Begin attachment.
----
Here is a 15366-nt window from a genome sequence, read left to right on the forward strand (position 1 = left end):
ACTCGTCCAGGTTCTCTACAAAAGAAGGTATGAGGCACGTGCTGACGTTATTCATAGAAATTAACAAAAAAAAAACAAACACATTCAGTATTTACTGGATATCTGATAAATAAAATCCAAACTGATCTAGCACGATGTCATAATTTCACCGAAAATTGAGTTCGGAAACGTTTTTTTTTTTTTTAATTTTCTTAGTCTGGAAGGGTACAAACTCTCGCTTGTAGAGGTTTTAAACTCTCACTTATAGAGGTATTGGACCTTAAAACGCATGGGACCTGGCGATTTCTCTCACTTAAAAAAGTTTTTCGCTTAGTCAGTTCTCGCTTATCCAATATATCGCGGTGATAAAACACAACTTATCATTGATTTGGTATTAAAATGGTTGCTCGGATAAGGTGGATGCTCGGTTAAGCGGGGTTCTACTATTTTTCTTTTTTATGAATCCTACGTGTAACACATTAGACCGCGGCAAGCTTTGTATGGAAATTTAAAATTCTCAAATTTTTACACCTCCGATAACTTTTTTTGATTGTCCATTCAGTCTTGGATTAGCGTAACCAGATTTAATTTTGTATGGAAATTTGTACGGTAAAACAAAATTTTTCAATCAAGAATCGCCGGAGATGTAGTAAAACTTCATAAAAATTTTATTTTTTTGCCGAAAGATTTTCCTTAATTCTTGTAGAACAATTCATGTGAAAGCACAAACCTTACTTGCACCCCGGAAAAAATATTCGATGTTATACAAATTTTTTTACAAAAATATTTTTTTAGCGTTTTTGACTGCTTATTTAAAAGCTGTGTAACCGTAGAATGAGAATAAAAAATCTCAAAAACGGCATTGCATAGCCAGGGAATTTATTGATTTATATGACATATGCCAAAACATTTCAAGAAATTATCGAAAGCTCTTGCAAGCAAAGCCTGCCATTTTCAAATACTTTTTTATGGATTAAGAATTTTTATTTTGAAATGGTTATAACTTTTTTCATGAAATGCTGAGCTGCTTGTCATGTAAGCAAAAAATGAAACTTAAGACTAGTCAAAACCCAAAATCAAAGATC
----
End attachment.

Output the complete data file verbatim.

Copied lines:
Here is a 15366-nt window from a genome sequence, read left to right on the forward strand (position 1 = left end):
ACTCGTCCAGGTTCTCTACAAAAGAAGGTATGAGGCACGTGCTGACGTTATTCATAGAAATTAACAAAAAAAAAACAAACACATTCAGTATTTACTGGATATCTGATAAATAAAATCCAAACTGATCTAGCACGATGTCATAATTTCACCGAAAATTGAGTTCGGAAACGTTTTTTTTTTTTTTAATTTTCTTAGTCTGGAAGGGTACAAACTCTCGCTTGTAGAGGTTTTAAACTCTCACTTATAGAGGTATTGGACCTTAAAACGCATGGGACCTGGCGATTTCTCTCACTTAAAAAAGTTTTTCGCTTAGTCAGTTCTCGCTTATCCAATATATCGCGGTGATAAAACACAACTTATCATTGATTTGGTATTAAAATGGTTGCTCGGATAAGGTGGATGCTCGGTTAAGCGGGGTTCTACTATTTTTCTTTTTTATGAATCCTACGTGTAACACATTAGACCGCGGCAAGCTTTGTATGGAAATTTAAAATTCTCAAATTTTTACACCTCCGATAACTTTTTTTGATTGTCCATTCAGTCTTGGATTAGCGTAACCAGATTTAATTTTGTATGGAAATTTGTACGGTAAAACAAAATTTTTCAATCAAGAATCGCCGGAGATGTAGTAAAACTTCATAAAAATTTTATTTTTTTGCCGAAAGATTTTCCTTAATTCTTGTAGAACAATTCATGTGAAAGCACAAACCTTACTTGCACCCCGGAAAAAATATTCGATGTTATACAAATTTTTTTACAAAAATATTTTTTTAGCGTTTTTGACTGCTTATTTAAAAGCTGTGTAACCGTAGAATGAGAATAAAAAATCTCAAAAACGGCATTGCATAGCCAGGGAATTTATTGATTTATATGACATATGCCAAAACATTTCAAGAAATTATCGAAAGCTCTTGCAAGCAAAGCCTGCCATTTTCAAATACTTTTTTATGGATTAAGAATTTTTATTTTGAAATGGTTATAACTTTTTTCATGAAATGCTGAGCTGCTTGTCATGTAAGCAAAAAATGAAACTTAAGACTAGTCAAAACCCAAAATCAAAGATC